Driesell loves the territory. He ranks 10th all-time among NCAA Division I coaches in victories. But Driesell brushes aside the prospect of 700 victories.

"You coach long enough, you're going to get 700," he says.

What he's proudest of, Driesell says, is that, through his first 600 victories, he averaged 20 victories a season, something only Adolph Rupp, Dean Smith, Jerry Tarkanian, Hank Iba and John Wooden had done at the time. He has had 32 winning seasons in 35 years, and despite a 10-20 mark two years ago, he is still averaging 19 1/2 wins.

"So now, we're going to Atlanta, we'll be near our oldest daughter, Patricia, and our three grandchildren," says Joyce Driesell. "For a long time, they've been the only part of our family that hasn't been near. Now, it's their turn, and they just cheered when they heard."


"I've come to terms with his continuing to coach," Joyce says of her husband's inability to take it easy. "If God wants him to die of a heart attack while coaching, so be it. If that's what he wants -- God, that is -- it's fine with me."

And then, when asked what she'll be doing while her husband coaches, Joyce Driesell does a funny thing. She starts to sing.

"I'm going to stan-an-d by my man-an-an," she sings. "That's what I've been doing for 45 years."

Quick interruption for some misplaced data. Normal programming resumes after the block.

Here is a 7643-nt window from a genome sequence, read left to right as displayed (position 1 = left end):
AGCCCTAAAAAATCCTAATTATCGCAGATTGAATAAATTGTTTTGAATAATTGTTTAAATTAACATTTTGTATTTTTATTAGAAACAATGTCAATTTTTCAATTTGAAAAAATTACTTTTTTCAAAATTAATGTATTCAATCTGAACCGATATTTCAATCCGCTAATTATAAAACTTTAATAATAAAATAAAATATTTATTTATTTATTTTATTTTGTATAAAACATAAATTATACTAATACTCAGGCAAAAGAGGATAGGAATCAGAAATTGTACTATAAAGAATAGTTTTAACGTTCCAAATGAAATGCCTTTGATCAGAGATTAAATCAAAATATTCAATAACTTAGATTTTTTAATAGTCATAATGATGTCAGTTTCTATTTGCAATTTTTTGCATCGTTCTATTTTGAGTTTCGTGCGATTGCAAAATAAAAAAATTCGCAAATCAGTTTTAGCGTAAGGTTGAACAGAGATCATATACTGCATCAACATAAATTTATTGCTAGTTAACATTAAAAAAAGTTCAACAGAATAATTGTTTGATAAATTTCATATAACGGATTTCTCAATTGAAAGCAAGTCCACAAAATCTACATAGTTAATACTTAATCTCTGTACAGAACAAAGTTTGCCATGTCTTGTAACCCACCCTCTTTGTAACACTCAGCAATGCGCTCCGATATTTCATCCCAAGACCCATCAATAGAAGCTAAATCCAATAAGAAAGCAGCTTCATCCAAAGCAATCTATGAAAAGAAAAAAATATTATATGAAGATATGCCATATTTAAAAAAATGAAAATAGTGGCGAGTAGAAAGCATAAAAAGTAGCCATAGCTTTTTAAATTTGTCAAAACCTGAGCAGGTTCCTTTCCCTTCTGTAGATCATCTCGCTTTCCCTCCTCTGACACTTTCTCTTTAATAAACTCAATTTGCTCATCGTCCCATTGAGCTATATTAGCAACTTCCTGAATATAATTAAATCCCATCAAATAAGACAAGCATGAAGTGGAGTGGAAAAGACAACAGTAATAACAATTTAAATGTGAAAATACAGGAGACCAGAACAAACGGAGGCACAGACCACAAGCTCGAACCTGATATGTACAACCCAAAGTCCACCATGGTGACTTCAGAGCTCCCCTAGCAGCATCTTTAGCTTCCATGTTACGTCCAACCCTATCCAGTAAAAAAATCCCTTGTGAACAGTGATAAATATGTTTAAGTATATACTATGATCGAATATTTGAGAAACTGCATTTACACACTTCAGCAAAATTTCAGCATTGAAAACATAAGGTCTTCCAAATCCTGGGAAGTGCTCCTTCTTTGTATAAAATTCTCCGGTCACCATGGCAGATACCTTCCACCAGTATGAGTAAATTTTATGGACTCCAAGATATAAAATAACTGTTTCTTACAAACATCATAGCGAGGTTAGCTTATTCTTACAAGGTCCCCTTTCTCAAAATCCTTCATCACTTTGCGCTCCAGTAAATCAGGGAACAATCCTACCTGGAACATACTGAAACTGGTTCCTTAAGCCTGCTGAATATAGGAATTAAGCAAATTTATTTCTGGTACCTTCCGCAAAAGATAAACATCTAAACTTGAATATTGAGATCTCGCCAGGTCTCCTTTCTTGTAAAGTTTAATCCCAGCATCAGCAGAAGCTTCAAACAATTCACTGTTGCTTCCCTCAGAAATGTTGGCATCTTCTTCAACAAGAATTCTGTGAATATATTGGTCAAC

Georgia State's last winning season was 1991-92, when it went 16-14 and finished runner-up in the Trans America Athletic Conference tournament.

"It's truly a challenge," says Georgia State athletic director Orby Moss Jr. "There is no positive tradition to build on."

But that apparently doesn't bother Driesell, who says he believes his legacy to college basketball is as a builder.


"I've taken programs that were down, like Davidson and Maryland, and built them up to Top 10 programs," he says. "JMU was down, and we went to postseason play five of the nine years I was there and we won five straight conference titles. I've enjoyed just taking programs and making winners out of them."

It's that building record that drew Moss to Driesell.

"Everywhere he's gone, he's brought programs from one level to the next," Moss says. "He's done everything first-class. That's what we expect here."

JMU athletic director Donald Lemish says he is pleased that Driesell has found a new challenge.

"It will give him the opportunity to approach and exceed that magic number [700]," Lemish says, "and I have no doubt in my mind that he'll build that program to a different level.

"But here, it was just time for a change."


Lemish voices several concerns, saying Driesell's basketball program had not achieved the level administrators had hoped for and that the number of students graduating from his program was not up to the overall school rate of 84 percent.

According to JMU sports information director Gary Michael, Driesell's first five recruiting classes, the only ones to this point that have had the opportunity to graduate, brought in 20 students. Of those, 10 graduated and one transferred and potentially could have graduated.

Moss said he checked the academic records of Driesell's teams and has no reservations.

The contract is for three years, plus a rollover year.

As far as how long Driesell will coach at Georgia State, Moss has this to say: "He will be here as long as he wants to be and for as long as we want him to be."

Pub Date: 4/08/97